Climate action in the community: North Kensington

Mark Thomlinson introduces the local climate action group working on sustainable energy initiatives in North Kensington, London.


Climate action can sometimes feel slow, intangible, and - at its worst - hopeless. But where it’s vibrant, exciting and real right now is North Kensington, the neighbourhood of Grenfell Tower, where a few weeks ago we successfully completed the crowdfunding for solar panels on the Westway Sports Centre. The solar panels will save 28 tonnes of CO2 every year, the equivalent of the carbon sequestered by more than 3000 trees. Better still, profit will create a £42,000 Community Fund to benefit the local area.

There is so much I love about this project, which is run by North Kensington Community Energy (NKCE), supported by Repowering London. The concept is this: we crowdfund to install community-owned solar panels, pay a healthy 3% interest to investors, then sell the electricity at a discount to the building owner. It’s climate action, it’s community ownership, it’s profits staying local. You can probably do it where you live, too.


Kensington is not a part of the world short of wealthy investors, but many of the 200+ NKCE members are people from middle and low-income backgrounds who want to be part of building a sustainable world. There is a maximum investment, and the minimum investment starts at £50 for residents under 25 years old or on benefits, meaning that more people can get involved. All investors become members of NKCE and have a say on how the co-operative is run and how the Community Fund is spent. This community element is especially important for a borough that despite its wealth also has high levels of deprivation.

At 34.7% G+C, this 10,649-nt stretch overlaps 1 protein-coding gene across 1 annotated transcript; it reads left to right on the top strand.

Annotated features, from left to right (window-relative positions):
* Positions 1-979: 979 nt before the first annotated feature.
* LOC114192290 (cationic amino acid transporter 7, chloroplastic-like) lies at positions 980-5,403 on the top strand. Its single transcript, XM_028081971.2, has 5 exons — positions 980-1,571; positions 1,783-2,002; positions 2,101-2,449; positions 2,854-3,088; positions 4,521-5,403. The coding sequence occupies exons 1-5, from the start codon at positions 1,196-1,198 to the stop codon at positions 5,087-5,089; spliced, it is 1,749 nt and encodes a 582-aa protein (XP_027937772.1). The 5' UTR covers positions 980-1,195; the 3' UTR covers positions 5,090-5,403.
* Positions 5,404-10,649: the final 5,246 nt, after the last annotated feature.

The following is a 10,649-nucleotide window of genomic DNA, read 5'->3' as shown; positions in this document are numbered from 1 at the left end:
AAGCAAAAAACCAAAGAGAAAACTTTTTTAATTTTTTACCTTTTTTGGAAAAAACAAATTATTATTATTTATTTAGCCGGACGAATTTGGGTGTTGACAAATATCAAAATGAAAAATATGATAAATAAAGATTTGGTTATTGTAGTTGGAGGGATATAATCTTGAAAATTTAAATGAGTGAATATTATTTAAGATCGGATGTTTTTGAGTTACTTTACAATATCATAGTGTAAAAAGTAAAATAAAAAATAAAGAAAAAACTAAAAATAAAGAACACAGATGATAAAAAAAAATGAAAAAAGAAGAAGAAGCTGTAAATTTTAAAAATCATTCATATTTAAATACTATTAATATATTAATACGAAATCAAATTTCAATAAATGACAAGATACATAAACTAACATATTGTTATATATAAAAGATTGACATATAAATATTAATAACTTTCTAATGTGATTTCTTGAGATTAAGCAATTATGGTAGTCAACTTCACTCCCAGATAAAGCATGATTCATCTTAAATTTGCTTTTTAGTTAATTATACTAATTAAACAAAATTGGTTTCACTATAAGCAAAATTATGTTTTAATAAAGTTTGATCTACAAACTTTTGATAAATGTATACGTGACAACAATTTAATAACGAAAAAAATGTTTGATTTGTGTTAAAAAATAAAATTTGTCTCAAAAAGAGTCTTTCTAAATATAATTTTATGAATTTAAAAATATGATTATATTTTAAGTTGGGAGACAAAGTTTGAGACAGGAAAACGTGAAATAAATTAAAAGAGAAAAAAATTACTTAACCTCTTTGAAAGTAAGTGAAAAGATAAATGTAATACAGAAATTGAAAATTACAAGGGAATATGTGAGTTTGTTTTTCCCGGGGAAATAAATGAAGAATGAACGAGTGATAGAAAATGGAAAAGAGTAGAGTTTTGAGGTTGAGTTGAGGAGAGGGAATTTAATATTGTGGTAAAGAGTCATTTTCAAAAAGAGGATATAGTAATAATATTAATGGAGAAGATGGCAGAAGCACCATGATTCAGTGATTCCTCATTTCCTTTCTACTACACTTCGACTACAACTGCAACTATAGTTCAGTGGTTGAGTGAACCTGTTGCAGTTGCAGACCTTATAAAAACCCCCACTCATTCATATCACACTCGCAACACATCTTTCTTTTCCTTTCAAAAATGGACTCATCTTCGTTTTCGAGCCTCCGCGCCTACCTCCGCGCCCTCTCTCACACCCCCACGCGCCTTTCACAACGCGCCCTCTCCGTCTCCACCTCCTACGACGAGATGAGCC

NKCE has successfully completed projects in the past, too. In 2019, we installed solar panels on two schools, Avondale Park and Thomas Jones primary schools, and on a community centre. We hope to keep going.


If the Local Electricity Bill passes through Parliament, this would mark an important step for community energy. It will allow surplus generation to be sold to local people rather than to utility companies (often at a bad price), and wins are needed now that the feed-in-tariff, a government subsidy, has ended.

But maybe the most exciting part of NKCE is the networks we are building. Twice a month, volunteers meet (online for now) to discuss how we can move forward, and on 23rd February, we partnered with Lambeth Community Solar to share our experiences. To my surprise, NKCE is full of young people, and regular volunteers come from all age groups and include retired teachers, people working in PR, academia – and even the Civil Service!

Climate action can look like many things, and isn’t all about gluing yourself to trains. In my case, it was finding a group of passionate people in NKCE who inspire me to do more. Influenced by friends of mine who seem to prefer the ‘ostrich approach’ to the environmental crisis, my original plan was to attend just one volunteer meeting and see how it went. But surrounded by motivated people, feeding on each other’s energy, I now find myself actively engaged, building the networks we need to make change; and building a world I believe in.

Find out more

NKCE website

Follow on Twitter @NorthKenCE

Find them on Facebook

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